Restaurants in Hong Kong
This city has experienced a culinary explosion and today the glut of excellent restaurants in Hong Kong can feel overwhelming. There are sleek top-floor spots with stunning city views to noisy, hole-in-the-wall noodle joints, and everything in between. One of the best restaurants in Hong Kong is the Chairman, but be sure to make reservations at least three weeks in advance. Thanks to discreet vibe, outstanding food, and reasonable prices, tables book quickly. More casual restaurants are now preparing dishes to rival those of their fancier peers. One of the best is On Lot 10, a small, unassuming French restaurant whose chef has worked alongside Alain Ducasse and prefers to shop at local markets for the seasonal ingredients he uses to prepare his dishes. But there are enough Hong Kong restaurants that everyone can find something they love to eat, whether it's Korean, Thai, Vietnamese, or Indian. Our recommendation? Stick with classic Chinese.
Starbucks’s local competitor—founded by a Seattle expat—can also serve a great cup o’ joe a hundred different ways. For the peckish, there’s a decent selection of pastries, scones, and cookies. Java addicts, take note: one of the two locations on Level 7 is open 24 hours.
Drawing such former guests as Jackie Chan, this Michelin two-starred restaurant serves gourmet Cantonese cuisine inside the Langham Hong Kong hotel.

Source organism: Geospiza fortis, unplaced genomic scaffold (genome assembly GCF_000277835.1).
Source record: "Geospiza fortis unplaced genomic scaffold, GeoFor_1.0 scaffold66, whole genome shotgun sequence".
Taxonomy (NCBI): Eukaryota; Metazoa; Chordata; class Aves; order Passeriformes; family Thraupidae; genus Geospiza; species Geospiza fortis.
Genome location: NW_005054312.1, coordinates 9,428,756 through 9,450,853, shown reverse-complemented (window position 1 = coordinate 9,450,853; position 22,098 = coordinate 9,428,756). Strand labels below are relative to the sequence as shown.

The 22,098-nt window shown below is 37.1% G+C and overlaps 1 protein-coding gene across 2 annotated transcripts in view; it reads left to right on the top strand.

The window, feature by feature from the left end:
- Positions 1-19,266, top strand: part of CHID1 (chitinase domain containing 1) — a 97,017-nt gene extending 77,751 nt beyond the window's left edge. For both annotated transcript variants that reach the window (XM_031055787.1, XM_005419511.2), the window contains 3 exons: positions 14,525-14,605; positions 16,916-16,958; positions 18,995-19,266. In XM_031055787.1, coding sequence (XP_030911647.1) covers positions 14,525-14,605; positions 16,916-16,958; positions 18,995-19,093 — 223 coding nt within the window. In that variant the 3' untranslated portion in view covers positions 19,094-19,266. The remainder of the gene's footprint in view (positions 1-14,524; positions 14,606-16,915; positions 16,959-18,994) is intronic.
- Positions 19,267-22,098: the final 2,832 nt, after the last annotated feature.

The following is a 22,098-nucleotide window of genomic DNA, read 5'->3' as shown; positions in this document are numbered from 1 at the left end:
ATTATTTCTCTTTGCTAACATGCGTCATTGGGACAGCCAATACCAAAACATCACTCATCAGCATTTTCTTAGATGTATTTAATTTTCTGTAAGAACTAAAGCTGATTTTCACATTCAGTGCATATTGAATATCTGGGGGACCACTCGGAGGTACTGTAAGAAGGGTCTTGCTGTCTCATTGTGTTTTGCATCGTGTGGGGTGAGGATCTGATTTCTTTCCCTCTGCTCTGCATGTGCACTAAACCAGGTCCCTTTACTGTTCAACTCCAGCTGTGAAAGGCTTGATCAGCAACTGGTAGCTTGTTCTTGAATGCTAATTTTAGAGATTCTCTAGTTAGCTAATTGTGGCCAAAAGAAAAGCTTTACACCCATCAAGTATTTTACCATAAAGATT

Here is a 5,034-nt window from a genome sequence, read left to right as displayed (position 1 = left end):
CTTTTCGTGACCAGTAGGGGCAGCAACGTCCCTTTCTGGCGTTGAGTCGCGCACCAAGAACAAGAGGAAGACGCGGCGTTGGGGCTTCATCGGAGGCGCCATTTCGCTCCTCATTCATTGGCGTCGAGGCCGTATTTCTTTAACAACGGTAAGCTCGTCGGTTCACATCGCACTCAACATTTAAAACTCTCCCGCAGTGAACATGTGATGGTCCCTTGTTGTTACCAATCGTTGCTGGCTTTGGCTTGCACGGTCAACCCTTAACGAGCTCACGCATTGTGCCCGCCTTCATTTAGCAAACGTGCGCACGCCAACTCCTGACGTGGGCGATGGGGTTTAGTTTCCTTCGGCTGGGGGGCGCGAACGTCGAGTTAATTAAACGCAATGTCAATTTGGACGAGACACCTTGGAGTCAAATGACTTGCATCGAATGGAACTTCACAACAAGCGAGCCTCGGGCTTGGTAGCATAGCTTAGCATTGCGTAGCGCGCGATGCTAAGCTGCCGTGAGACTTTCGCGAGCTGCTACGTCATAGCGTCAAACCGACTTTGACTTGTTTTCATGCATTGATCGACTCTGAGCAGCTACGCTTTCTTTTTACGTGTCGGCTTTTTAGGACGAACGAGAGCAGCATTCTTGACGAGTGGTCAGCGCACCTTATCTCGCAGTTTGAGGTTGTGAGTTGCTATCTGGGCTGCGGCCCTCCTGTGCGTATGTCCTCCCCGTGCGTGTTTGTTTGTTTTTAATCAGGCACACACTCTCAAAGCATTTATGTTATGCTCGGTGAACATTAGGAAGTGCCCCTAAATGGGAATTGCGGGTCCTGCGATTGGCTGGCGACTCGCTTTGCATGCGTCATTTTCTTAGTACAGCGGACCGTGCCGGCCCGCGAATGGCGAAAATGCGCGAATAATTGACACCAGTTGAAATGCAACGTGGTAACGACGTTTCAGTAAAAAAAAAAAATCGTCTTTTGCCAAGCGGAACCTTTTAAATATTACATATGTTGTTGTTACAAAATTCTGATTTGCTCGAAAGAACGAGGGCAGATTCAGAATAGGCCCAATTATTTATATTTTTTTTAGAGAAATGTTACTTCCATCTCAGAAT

Hong Kong is where it all comes together-at the city's high-end oyster bars (a favorite of mainland Chinese visitors), you'll find specimens from all over the world.
This sleek Japanese bar and dining room lets patrons walk the runway that separates the restaurant and bar areas. Part of the Aqua restaurant group, this hip Times Square location is decorated in gold, red, and black; the catwalk is gold, and the Lipstick Lounge’s color is bright shades of red.
At this pint-sized restauarant chef-owner Que Vinh Dang, who has worked for Rocco DiSpirito and Geoffrey Zakarian, injects playful Americana into his set menu with riffs on alphabet soup and sloppy joes.
This controversial restaurant serving molecular cuisine originated as one of Hong Kong’s storied private kitchens and then morphed into what it is today: a space-age terraced room looking out on the back of an unspectacular building.
The über-chic modern dining room and towering, panoramic harbor views are stunning, but the cuisine—half Japanese, half Italian—is just as bold, with a structural integrity that gives the vistas a run for their money.
At the entrance to this popular Italian eatery, a large oven churns out batch after batch of the restaurant's eponymous dish: homemade breadsticks (grissini in Italian).
One of Hong Kong’s biggest bakery chains built its reputation on its oval-shaped version of the egg tart, but its array of sweet and savory delights also includes single-serving cream-topped cakes, fruit pastries, and soft butter-glazed buns.
Located on the first floor of the Peninsula Hong Kong hotel, this upscale Cantonese restaurant is designed to reflect the history of the Peninsula, which first opened in 1928.
Order the steak tartare and a side of chef Gray Kunz’s signature house-made ketchup or sea bass in ginger bouillon while taking in the amazing harbor views at the ultra-glam dining room atop the Upper House hotel. The $37 lunch prix fixe, which changes seasonally, is a stellar value.
Babbo alumnus Vinny Lauria serves hearty Italian standards—beef carpaccio; bucatini all’amatriciana; Neapolitan-style pizza—against a backdrop of toile-patterned walls and solid walnut floors.